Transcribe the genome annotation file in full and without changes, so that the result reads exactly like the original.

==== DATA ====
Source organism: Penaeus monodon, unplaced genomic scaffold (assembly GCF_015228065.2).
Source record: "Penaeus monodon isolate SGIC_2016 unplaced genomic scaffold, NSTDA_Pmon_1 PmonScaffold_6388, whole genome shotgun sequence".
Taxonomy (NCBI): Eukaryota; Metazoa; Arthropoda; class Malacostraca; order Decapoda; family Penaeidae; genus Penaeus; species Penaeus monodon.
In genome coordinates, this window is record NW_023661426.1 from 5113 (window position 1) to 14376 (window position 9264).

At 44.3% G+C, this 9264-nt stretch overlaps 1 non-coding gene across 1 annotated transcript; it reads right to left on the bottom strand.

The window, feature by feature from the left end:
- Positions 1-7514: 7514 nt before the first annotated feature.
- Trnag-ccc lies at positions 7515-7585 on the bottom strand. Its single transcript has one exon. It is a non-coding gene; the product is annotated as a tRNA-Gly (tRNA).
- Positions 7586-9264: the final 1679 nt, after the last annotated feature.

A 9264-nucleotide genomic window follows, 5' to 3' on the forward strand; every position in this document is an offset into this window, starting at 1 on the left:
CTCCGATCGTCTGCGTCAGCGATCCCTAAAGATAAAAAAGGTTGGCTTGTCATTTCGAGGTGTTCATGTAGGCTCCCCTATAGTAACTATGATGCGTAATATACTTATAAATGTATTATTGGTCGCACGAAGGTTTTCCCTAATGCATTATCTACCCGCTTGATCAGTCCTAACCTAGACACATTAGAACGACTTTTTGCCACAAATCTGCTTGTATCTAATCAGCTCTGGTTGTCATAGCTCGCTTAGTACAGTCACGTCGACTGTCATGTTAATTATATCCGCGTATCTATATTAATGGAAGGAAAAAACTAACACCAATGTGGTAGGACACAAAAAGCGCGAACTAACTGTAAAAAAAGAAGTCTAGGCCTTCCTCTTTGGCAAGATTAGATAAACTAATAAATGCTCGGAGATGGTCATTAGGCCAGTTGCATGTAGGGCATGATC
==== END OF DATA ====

Source organism: Penaeus monodon, unplaced genomic scaffold (assembly GCF_015228065.2).
Source record: "Penaeus monodon isolate SGIC_2016 unplaced genomic scaffold, NSTDA_Pmon_1 PmonScaffold_6388, whole genome shotgun sequence".
Taxonomy (NCBI): Eukaryota; Metazoa; Arthropoda; class Malacostraca; order Decapoda; family Penaeidae; genus Penaeus; species Penaeus monodon.
In genome coordinates, this window is record NW_023661426.1 from 5113 (window position 1) to 14376 (window position 9264).

At 44.3% G+C, this 9264-nt stretch overlaps 1 non-coding gene across 1 annotated transcript; it reads right to left on the bottom strand.

The window, feature by feature from the left end:
- Positions 1-7514: 7514 nt before the first annotated feature.
- Trnag-ccc lies at positions 7515-7585 on the bottom strand. Its single transcript has one exon. It is a non-coding gene; the product is annotated as a tRNA-Gly (tRNA).
- Positions 7586-9264: the final 1679 nt, after the last annotated feature.

A 9264-nucleotide genomic window follows, 5' to 3' on the forward strand; every position in this document is an offset into this window, starting at 1 on the left:
CTCCGATCGTCTGCGTCAGCGATCCCTAAAGATAAAAAAGGTTGGCTTGTCATTTCGAGGTGTTCATGTAGGCTCCCCTATAGTAACTATGATGCGTAATATACTTATAAATGTATTATTGGTCGCACGAAGGTTTTCCCTAATGCATTATCTACCCGCTTGATCAGTCCTAACCTAGACACATTAGAACGACTTTTTGCCACAAATCTGCTTGTATCTAATCAGCTCTGGTTGTCATAGCTCGCTTAGTACAGTCACGTCGACTGTCATGTTAATTATATCCGCGTATCTATATTAATGGAAGGAAAAAACTAACACCAATGTGGTAGGACACAAAAAGCGCGAACTAACTGTAAAAAAAGAAGTCTAGGCCTTCCTCTTTGGCAAGATTAGATAAACTAATAAATGCTCGGAGATGGTCATTAGGCCAGTTGCATGTAGGGCATGATC